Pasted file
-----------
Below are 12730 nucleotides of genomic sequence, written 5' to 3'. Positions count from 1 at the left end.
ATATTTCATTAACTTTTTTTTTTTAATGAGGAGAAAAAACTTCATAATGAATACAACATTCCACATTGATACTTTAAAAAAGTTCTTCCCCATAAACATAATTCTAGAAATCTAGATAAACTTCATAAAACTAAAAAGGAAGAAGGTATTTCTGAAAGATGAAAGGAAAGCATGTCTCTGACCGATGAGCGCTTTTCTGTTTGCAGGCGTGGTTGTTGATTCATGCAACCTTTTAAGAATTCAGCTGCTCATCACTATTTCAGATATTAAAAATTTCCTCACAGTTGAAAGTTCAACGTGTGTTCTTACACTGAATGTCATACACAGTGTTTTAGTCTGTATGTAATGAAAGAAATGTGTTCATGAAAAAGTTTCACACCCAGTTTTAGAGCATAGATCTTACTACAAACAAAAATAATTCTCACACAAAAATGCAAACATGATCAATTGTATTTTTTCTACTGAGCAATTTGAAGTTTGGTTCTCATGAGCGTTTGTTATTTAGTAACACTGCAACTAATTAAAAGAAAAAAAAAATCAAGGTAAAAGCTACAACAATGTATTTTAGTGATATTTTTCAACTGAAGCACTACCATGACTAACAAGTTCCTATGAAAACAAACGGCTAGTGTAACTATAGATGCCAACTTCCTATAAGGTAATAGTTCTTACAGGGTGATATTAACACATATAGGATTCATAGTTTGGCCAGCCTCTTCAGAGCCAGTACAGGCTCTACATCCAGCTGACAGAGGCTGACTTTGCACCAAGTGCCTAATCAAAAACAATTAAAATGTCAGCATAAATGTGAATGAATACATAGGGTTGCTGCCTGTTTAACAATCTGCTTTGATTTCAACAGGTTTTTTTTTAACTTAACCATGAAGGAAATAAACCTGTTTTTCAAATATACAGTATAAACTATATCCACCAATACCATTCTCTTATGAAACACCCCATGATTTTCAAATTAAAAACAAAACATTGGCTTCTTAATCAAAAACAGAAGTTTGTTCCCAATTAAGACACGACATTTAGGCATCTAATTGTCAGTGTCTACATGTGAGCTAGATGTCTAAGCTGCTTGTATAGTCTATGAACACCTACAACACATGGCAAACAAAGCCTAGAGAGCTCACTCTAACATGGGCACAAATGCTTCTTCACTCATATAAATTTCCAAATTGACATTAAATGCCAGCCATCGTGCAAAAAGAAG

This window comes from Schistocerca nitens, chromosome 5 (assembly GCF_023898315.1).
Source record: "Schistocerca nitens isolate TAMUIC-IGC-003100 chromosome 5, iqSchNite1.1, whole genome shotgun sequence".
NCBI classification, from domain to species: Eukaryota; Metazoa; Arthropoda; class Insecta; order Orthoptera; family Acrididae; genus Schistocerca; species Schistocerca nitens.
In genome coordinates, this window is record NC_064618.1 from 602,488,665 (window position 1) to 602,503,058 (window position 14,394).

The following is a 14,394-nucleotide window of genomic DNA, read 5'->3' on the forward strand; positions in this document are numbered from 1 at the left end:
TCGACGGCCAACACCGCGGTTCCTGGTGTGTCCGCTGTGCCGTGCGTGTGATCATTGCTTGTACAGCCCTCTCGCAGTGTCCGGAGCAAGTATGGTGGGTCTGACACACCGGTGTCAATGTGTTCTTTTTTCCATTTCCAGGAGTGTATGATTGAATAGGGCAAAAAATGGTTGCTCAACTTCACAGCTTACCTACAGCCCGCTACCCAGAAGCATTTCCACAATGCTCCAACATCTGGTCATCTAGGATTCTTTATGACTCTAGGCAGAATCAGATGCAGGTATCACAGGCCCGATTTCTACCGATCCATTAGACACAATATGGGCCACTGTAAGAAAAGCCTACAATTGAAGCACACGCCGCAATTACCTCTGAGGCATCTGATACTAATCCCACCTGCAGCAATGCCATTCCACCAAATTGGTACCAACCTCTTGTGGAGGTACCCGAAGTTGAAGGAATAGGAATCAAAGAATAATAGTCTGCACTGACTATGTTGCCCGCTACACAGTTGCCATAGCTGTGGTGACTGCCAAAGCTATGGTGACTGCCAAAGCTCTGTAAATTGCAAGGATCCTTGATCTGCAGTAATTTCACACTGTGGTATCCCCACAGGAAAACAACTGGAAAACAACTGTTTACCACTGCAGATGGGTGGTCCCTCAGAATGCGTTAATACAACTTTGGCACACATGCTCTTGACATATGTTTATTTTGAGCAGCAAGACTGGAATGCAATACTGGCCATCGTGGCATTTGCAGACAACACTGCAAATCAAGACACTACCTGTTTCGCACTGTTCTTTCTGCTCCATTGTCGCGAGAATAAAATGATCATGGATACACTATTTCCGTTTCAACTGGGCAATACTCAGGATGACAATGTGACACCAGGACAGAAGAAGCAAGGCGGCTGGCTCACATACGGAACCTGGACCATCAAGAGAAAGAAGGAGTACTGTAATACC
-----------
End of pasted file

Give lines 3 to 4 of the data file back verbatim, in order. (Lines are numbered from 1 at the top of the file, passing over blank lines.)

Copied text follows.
This window comes from Schistocerca nitens, chromosome 5 (assembly GCF_023898315.1).
Source record: "Schistocerca nitens isolate TAMUIC-IGC-003100 chromosome 5, iqSchNite1.1, whole genome shotgun sequence".